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The 10 best countries in Europe for an e-commerce start-up

The 10 best countries in Europe for an e-commerce start-up

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Unlike many industries in the past year, e-commerce has thrived and revenue within the market is predicted to top £361,305 million in 2021. Across the continent, annual growth rates are expected to reach 5.2%, which means start-ups and growing brands can take full advantage of the opportunities that many European countries provide. 

Attributing to the growth are some of the biggest ecommerce start-ups in the world: Lithuanian online marketplace, Vinted, Swedish food waste fighter, Karma, Estonian ride-hailing app, Bolt and – of course – the British takeaway staple, Deliveroo. 

New research from hosting.co.uk has ranked 30 countries across Europe to see which is the best for entrepreneurs to begin a consumer facing e-commerce start-up. To determine the ranking, hosting.co.uk looked at economic health, business environment, infrastructure setups, government tax incentives and the success history of e-commerce start-ups in each country. 

They then scored each country on the quality of the start-up environment to give an overall ‘hosting.co.uk score’ out of 10, ranking all 30 accordingly.

The top 10 countries in Europe for an ecommerce start-up are: 1. United Kingdom, 2. France, 3. Spain, 4. Germany = Netherlands, 5. Ireland = Sweden= Lithuania = Italy, 6. Switzerland.

Taking the top spot was the United Kingdom (UK) with a score of eight. The predicted GDP growth for 2021 is 4.2% and although there is no specific Reduced Corporate Income Tax Rates for Small Businesses in the UK, the standard rate is reasonable at 19%. There are also a number of other government programmes to help start-ups, including ‘Start-Up Loan’ which includes free support when writing a business plan and up to 12 months of free mentoring. The UK’s infrastructure is well developed, and the importance of transport and energy is reflected in the country’s investment strategy, with future investment being geared towards these two sectors in projects like the HS2 and the Elizabeth Line in London.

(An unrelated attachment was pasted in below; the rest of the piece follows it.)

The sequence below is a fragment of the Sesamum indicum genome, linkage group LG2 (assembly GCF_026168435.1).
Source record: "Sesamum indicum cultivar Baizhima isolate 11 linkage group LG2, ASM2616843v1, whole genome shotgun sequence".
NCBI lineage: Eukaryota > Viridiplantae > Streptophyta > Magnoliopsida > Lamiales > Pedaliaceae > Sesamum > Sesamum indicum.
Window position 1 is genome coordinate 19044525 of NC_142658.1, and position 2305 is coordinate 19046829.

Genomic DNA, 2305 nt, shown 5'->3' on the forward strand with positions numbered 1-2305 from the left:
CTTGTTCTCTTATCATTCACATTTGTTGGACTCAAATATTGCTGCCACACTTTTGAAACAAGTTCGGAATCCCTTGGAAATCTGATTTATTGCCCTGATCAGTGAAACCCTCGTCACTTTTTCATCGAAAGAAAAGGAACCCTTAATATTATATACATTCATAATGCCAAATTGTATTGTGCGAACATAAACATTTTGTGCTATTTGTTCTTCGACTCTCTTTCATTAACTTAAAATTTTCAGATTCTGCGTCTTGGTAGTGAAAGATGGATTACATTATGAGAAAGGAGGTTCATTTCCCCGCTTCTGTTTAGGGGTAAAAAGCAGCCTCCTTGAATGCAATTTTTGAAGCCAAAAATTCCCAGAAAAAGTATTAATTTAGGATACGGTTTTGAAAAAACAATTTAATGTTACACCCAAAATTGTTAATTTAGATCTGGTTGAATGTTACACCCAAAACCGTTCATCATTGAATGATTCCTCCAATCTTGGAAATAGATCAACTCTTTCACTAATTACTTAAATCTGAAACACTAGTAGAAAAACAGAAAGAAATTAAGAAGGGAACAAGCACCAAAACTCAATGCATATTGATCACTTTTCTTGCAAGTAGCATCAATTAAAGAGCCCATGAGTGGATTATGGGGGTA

Some of the most prosperous ec-ommerce start-ups have also been launched in the UK, which is testament to the country’s receptiveness to up and coming platforms. In 2020, takeaway app Deliveroo thrived; the number of riders doubled from 25,000 to 50,000 and 20,000 new restaurants joined the platform. Meal kit retailer, Gousto, is another e-commerce start-up that thrived throughout last year, with its revenues for the first six months of 2020 surpassing the sales reported for the whole of 2019. Some other successful e-commerce start-ups from the UK include Depop, Cazoo, Gymshark and Elvie. 

Bottom of the overall ranking was Serbia. While some impressive tech start-ups have come out of Serbia, the country’s lower ranking was largely due to its less developed infrastructure, poor predicted GDP growth and business environment. 

CEO of hosting.co.uk, Frederick Schiwek, said: “E-commerce has thrived in the past year and it’s great to see some of the best platforms coming out of Europe. Silicon Valley used to be perceived as the centre of start-ups, but the past few years have shown how well equipped countries across the continent are to support these businesses – with the Coronavirus pandemic escalating this even further.” 

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